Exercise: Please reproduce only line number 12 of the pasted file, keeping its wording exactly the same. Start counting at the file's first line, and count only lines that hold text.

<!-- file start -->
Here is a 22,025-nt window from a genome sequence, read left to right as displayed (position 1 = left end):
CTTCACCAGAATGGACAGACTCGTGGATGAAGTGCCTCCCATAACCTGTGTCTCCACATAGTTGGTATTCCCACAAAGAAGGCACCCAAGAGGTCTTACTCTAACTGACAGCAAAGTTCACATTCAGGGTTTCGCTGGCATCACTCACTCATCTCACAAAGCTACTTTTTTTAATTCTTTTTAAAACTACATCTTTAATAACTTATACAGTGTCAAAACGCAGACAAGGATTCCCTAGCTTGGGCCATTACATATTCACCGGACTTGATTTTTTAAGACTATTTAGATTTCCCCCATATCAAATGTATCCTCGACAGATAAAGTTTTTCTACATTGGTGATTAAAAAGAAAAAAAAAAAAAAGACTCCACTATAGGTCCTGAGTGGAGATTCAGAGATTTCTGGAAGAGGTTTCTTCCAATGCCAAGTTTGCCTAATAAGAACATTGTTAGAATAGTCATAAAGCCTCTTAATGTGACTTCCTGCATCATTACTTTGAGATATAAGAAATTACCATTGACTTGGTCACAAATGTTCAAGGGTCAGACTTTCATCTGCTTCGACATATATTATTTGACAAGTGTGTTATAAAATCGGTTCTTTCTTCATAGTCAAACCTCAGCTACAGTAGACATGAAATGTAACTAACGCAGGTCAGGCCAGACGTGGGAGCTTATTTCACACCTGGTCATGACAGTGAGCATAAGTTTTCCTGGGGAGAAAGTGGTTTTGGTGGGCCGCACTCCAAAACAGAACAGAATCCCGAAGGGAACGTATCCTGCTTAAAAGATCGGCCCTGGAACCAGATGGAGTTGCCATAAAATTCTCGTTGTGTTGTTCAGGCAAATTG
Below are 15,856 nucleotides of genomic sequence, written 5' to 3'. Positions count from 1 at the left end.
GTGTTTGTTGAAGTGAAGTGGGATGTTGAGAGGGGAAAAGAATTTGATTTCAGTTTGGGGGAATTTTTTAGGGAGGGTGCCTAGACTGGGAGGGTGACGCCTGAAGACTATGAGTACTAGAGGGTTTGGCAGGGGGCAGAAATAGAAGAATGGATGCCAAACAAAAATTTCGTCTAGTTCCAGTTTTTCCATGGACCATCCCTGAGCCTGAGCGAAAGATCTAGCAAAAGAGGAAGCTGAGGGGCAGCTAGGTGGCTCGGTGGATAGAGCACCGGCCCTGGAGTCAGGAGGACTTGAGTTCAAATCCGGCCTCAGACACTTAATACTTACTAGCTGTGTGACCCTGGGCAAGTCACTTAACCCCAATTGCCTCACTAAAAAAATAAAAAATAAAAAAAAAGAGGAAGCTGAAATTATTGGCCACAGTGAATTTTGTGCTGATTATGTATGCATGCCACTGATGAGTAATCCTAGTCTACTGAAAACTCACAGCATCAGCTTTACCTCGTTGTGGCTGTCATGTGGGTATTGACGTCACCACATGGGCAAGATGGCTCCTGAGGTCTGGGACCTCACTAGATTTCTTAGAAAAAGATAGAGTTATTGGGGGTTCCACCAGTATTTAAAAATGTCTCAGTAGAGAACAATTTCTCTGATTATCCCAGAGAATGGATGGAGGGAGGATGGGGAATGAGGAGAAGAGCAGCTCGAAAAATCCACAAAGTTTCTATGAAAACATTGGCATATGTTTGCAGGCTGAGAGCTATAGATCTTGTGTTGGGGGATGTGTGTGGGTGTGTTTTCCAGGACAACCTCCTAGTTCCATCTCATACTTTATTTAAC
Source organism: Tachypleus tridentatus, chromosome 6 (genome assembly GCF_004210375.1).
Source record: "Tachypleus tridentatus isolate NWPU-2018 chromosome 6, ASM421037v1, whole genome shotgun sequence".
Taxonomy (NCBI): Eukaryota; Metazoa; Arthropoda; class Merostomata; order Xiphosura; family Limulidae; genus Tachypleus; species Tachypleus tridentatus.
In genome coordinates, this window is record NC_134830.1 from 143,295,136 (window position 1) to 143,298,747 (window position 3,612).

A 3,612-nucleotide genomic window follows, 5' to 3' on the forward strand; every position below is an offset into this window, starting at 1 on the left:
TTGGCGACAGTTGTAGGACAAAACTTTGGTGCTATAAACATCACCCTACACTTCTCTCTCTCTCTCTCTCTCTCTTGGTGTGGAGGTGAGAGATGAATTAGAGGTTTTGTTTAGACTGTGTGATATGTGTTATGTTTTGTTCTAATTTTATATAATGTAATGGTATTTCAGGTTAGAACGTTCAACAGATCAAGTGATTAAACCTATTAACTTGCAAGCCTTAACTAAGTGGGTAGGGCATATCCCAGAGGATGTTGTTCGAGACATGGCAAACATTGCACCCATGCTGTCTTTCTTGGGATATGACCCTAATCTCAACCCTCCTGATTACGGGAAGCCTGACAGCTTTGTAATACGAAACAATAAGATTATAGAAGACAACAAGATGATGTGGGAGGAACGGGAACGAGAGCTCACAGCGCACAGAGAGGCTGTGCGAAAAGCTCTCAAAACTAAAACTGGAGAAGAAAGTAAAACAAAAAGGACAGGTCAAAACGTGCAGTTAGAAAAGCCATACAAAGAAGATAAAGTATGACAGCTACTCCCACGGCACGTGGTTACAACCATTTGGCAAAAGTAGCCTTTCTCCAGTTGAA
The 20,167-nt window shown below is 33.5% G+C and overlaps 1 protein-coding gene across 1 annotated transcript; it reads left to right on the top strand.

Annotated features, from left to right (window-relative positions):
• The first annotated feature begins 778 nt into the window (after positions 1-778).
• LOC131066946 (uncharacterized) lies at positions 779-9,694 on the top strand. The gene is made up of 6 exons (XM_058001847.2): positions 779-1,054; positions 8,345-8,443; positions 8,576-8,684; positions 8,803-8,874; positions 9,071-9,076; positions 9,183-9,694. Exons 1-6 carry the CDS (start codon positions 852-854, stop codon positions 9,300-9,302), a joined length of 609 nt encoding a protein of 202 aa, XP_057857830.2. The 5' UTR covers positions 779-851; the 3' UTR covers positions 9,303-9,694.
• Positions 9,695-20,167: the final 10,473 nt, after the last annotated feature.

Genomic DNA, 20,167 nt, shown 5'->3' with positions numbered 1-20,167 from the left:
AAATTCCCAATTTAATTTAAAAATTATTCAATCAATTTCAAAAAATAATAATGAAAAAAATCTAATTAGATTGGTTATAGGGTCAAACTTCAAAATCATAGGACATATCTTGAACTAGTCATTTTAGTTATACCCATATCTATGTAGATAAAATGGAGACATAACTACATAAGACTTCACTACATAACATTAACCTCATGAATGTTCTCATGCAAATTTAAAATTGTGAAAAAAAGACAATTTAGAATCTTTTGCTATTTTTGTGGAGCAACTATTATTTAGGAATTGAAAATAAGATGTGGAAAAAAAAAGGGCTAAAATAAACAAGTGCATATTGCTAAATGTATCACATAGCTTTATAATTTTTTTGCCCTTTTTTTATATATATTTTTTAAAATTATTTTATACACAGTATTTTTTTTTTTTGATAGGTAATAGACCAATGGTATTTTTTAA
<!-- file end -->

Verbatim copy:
Annotated features, from left to right (window-relative positions):